This morning, sitting at the dining room table drinking tea, the Sun peered over the mountain, deemed it safe, and rose up in a brilliant, blinding, life-giving, spirit-lifting display of solar ecstasy.

Right in my eye.

But as I squinted and teared, I also rejoiced.  You see, like Tom Hanks in his cave in the movie Castaway, we can track the time of year by the sun’s position when it crests the gentle rise of the weathered “mountain” (really more of a humble hill) behind our home.

As we move toward spring, our benevolent Sun inches ever leftward on our elevated horizon line.

An interesting thing, this.  Each day, a slightly different position.  Each second, a slightly changed angle.

One day, again, looking out the back window, I noticed a face in one of the stones in our tumbled stone wall.

I had been in this house well over 15 years at the time, and had never seen the face before. Some magic of light, time, and perfect angling conspired to highlight and shade the rough surface of the rock in such a way that it appeared to have a face.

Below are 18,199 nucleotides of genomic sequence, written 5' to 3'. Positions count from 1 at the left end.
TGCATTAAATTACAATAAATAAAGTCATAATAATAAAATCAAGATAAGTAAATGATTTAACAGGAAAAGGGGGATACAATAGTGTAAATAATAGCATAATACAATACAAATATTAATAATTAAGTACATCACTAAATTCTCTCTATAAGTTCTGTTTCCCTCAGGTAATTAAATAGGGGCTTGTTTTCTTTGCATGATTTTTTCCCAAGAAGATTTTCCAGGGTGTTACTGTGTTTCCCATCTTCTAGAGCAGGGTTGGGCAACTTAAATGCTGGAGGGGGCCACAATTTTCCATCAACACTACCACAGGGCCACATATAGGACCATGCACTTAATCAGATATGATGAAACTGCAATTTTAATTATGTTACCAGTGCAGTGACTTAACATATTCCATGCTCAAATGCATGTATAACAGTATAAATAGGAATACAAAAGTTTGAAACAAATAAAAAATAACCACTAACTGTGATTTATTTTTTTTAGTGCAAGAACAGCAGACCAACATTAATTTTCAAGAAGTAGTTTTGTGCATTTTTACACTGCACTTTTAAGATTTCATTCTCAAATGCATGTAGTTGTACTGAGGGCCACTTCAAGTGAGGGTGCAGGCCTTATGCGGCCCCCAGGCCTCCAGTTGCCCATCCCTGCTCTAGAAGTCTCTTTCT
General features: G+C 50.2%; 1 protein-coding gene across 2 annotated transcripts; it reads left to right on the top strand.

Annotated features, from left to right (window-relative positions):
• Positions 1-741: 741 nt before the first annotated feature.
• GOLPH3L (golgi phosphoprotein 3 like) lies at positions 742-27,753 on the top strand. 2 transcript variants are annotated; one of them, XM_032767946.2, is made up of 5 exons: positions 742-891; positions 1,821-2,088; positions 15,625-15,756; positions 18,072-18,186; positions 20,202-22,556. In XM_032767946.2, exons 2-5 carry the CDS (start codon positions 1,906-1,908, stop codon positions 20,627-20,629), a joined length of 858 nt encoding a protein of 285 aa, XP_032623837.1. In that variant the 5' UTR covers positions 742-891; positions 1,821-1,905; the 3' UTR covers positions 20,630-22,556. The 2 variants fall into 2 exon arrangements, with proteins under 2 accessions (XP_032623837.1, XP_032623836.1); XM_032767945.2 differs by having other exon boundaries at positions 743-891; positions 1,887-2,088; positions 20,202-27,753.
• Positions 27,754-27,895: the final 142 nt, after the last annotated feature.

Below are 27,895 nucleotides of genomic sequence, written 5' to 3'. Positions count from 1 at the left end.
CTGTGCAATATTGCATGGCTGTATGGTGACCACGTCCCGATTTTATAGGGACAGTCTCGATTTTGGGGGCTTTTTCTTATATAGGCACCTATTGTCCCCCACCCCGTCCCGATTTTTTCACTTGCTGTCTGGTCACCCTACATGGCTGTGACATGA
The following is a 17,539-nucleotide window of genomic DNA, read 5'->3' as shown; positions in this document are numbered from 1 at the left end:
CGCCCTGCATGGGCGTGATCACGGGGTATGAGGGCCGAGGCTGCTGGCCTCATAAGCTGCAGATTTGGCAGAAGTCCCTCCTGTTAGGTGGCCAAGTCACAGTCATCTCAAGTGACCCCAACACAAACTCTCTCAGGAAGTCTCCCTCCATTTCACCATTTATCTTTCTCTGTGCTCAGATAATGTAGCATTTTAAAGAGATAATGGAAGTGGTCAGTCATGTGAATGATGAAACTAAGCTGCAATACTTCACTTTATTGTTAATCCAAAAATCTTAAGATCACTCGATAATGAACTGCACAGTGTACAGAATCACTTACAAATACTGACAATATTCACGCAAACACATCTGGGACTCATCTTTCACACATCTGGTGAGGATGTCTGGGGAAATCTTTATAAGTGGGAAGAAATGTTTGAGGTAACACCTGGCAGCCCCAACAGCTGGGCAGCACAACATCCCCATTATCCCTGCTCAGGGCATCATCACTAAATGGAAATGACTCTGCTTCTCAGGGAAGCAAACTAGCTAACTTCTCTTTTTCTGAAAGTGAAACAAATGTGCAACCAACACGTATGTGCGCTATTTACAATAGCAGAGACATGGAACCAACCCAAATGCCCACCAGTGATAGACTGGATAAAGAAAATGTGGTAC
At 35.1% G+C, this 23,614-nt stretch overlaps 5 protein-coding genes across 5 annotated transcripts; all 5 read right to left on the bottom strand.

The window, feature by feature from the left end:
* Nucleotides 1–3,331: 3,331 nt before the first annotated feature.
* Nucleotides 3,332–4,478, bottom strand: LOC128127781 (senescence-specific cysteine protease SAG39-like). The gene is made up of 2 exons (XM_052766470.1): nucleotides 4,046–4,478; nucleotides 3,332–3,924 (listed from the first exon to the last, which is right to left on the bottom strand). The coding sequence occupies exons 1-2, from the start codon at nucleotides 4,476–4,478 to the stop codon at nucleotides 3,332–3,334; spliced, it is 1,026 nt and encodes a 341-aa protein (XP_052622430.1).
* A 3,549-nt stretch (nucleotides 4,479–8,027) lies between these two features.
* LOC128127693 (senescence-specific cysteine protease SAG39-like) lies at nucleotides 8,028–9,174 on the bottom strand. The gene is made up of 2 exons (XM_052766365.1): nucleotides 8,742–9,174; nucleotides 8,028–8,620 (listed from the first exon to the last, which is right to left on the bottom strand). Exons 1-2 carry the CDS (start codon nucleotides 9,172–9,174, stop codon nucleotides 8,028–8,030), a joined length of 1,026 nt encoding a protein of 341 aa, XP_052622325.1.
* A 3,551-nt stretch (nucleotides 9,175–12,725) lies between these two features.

I have been in my house over 18 years now.  I have only ever seen the face but once.

“Mono no aware” is a Japanese phrase that means an awareness of the of the transience (or ephemeral nature, if you will) of beauty, and a gentle sadness at the knowledge that it will pass.

I see beauty everywhere.  Whenever possible, I try to capture it digitally, for my own memory, and to share with others.  But there are more times than I care to think about when that just isn’t possible; when I see something particularly beautiful and especially transient, and know that that moment is all I will have to remember such beauty by.

I think that I will remember it; I try to preserve the memory like autumn leaves pressed between the pages of the book of my mind.  Sometimes it works; more often…not.

Mono no aware.

But I choose to believe that these memories of beauty are not lost; I like to think that they are part of a tremendous, beautiful, ever-growing collage that lives in my brain.  Some images I may not be able to access individually, but they are part of a greater whole being painted every day.

A beautiful sunset over the reservoir.  Trees silhouetted against fog.  Water still as glass, reflecting evergreens like a mirror.  A particular formation of clouds.  The rare sighting of an eagle, an owl, or some other avian star.

I wish you beauty today, despite the sorrow we will share when that beauty is lost.